What childbirth inequities say about healthcare in Mexico
Seven times since mid-2013, Mexican women have given birth on the lawns or steps of hospitals or clinics in the states of Oaxaca and Puebla.
HUAJUAPAN DE LEON, Mexico
The pangs were quickening when Nancy Salazar Lopez arrived at a hospital in the remote city of Huajuapan de Leon in Oaxaca one recent Sunday. She felt her baby was coming.
But doctors did a cursory check and said she wasn’t ready. They asked her to return in a few hours. She did, again and again. They kept turning her away, the last time after her water had already broken and blood dribbled down her legs.
“They said there weren’t enough doctors,” says Salazar’s mother, Jesus Ofelia Lopez Cisneros, a 47-year-old ethnic Mazatec, one of 15 major indigenous groups that live in the southern Mexican state.
Her daughter gave birth that evening on the hospital’s concrete steps, unable to gain entry. As the birth took place, a crowd gathered. The father swaddled the newborn in a cloth. A physician emerged after more than five minutes.
“They were shouting at him. They said he was an idiot, that he should help her,” Ms. Lopez says. The physician asked for forceps to clip the umbilical cord. A second doctor emerged and helped lift the mother onto a gurney.
The birth of Salazar’s child Jan. 26 on the periphery of the main state hospital here is far from unusual. Seven times since mid-2013, women have given birth on the lawns or steps of hospitals or health clinics in the states of Oaxaca and Puebla. The cases are known largely because bystanders snapped photos or took videos, and later posted images on the Internet.
The cases almost always involve darker-skinned women – mostly indigenous, as Mexico’s native groups are known – and they’ve laid bare the discrimination that some patients say underlies Mexico’s health care system. A cardboard sign taped to the wall outside the General Hospital here says, “Enough of racism!” But the cases also expose shortcomings in policies that have swamped hospitals with routine pregnancies that could be cared for in health clinics or even at home with the help of midwives.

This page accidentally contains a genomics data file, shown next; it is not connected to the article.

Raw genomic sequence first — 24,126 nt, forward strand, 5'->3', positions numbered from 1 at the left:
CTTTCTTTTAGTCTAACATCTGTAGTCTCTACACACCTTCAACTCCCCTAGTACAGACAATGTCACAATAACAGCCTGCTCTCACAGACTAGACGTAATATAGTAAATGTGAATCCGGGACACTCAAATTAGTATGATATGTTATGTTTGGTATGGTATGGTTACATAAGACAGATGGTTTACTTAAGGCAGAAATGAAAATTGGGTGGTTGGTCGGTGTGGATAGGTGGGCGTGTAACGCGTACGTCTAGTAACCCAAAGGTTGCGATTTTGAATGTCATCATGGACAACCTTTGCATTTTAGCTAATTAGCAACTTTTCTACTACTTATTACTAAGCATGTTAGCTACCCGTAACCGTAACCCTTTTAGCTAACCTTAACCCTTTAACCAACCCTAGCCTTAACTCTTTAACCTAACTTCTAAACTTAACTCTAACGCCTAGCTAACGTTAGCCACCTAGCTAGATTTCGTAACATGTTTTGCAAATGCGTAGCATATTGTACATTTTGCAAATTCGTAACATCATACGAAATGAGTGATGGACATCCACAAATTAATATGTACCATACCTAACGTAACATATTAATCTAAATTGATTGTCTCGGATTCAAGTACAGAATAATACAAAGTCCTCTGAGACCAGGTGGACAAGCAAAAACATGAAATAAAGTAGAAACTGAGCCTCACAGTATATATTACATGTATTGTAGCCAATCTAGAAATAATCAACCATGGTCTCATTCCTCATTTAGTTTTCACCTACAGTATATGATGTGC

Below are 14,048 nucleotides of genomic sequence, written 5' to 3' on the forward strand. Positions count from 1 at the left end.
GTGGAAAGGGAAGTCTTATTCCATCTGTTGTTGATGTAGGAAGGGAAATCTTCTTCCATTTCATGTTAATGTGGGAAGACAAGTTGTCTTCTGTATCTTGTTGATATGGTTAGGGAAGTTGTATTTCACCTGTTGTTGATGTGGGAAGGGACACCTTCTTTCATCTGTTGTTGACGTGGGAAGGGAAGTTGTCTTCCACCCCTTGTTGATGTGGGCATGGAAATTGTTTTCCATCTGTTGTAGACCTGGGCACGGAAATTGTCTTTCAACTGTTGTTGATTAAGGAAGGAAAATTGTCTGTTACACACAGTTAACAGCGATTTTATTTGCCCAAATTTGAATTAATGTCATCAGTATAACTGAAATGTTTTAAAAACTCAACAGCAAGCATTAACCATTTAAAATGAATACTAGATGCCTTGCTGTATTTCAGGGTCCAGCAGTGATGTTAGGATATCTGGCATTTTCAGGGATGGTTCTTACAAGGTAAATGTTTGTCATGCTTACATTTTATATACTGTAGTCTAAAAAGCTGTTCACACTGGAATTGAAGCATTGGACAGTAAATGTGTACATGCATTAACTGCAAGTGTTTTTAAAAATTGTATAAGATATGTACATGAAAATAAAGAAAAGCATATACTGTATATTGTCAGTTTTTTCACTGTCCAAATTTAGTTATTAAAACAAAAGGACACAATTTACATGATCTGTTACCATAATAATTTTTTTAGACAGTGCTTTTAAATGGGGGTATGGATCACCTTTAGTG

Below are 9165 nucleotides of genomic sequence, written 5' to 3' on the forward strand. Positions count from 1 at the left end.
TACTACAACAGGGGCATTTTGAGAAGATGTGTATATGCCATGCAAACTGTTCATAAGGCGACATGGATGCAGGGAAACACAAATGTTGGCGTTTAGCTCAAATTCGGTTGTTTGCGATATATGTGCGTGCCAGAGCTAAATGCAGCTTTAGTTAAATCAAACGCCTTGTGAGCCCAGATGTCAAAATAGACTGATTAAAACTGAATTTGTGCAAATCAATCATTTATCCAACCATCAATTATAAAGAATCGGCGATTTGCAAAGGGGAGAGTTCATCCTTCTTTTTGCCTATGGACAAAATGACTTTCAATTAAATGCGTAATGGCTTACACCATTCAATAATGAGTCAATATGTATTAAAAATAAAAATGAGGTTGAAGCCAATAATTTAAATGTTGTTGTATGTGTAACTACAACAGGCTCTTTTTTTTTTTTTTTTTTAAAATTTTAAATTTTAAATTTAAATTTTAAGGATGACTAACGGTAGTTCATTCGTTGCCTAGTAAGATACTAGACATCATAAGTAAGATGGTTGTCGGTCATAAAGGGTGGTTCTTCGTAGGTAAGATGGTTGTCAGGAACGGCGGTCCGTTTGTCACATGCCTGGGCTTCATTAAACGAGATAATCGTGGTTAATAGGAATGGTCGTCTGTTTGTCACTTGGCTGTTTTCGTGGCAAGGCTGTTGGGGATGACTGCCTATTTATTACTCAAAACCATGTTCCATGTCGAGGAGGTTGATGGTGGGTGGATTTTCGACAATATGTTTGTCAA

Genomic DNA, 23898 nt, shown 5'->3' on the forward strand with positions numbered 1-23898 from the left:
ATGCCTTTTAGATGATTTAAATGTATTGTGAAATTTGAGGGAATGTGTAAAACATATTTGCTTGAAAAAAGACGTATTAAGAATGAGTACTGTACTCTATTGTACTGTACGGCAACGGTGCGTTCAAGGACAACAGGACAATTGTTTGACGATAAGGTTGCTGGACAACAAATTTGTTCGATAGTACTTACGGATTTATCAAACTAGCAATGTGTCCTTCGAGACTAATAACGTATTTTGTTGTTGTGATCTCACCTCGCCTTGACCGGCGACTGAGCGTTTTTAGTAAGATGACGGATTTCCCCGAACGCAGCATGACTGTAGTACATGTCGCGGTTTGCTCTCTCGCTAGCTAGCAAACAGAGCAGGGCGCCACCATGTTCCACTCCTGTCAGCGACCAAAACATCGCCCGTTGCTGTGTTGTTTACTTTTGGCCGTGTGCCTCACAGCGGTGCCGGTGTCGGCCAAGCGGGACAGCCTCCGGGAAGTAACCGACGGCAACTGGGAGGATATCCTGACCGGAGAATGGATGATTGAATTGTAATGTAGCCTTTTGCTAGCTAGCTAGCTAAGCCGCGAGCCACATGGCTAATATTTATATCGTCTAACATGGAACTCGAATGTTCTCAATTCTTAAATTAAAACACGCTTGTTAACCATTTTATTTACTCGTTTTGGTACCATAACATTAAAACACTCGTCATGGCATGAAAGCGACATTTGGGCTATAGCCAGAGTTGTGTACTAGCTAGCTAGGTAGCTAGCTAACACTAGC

Spooked by the national publicity given to the cases in Oaxaca, the third poorest of Mexico’s 31 states, state Health Secretary German Tenorio Vasconcelos has said that he’s fired four physicians and suspended two in cases where pregnant women have been denied entry to clinics or hospitals.
He cited a “mixture of carelessness and medical inexperience” and said he’d uphold a “zero tolerance” policy to ensure that doctors attended to all pregnant women in a timely fashion.
Independent experts on maternal care scoff at such assertions, saying that punishing doctors is the easy way out for health officials who don’t want to confront the broader problems of an overburdened system they helped create.
“I’ve said it to the secretary’s face: He is looking for scapegoats. These measures are totally oriented to the media,” said Paola Sesia, a U.S.-educated medical anthropologist who works at the Oaxaca branch of the Center for Research and Advanced Studies in Social Anthropology.
After being turned away three times over a period of seven hours, a pregnant 16-year-old gave birth last week in a car outside the clinic in Salina Cruz, a Oaxacan port. The physician in charge was immediately suspended.
The case of another young Mazatec woman raced across the Internet in early October. When Irma Lopez Aurelio went to a state health clinic in the town of Jalapa de Diaz, personnel wouldn’t admit her, saying no doctor was available.
Photos later showed a grimacing Ms. Lopez, wearing a maroon print dress, dropped on one knee, with her newborn son, Sabino, on the grass on clinic grounds.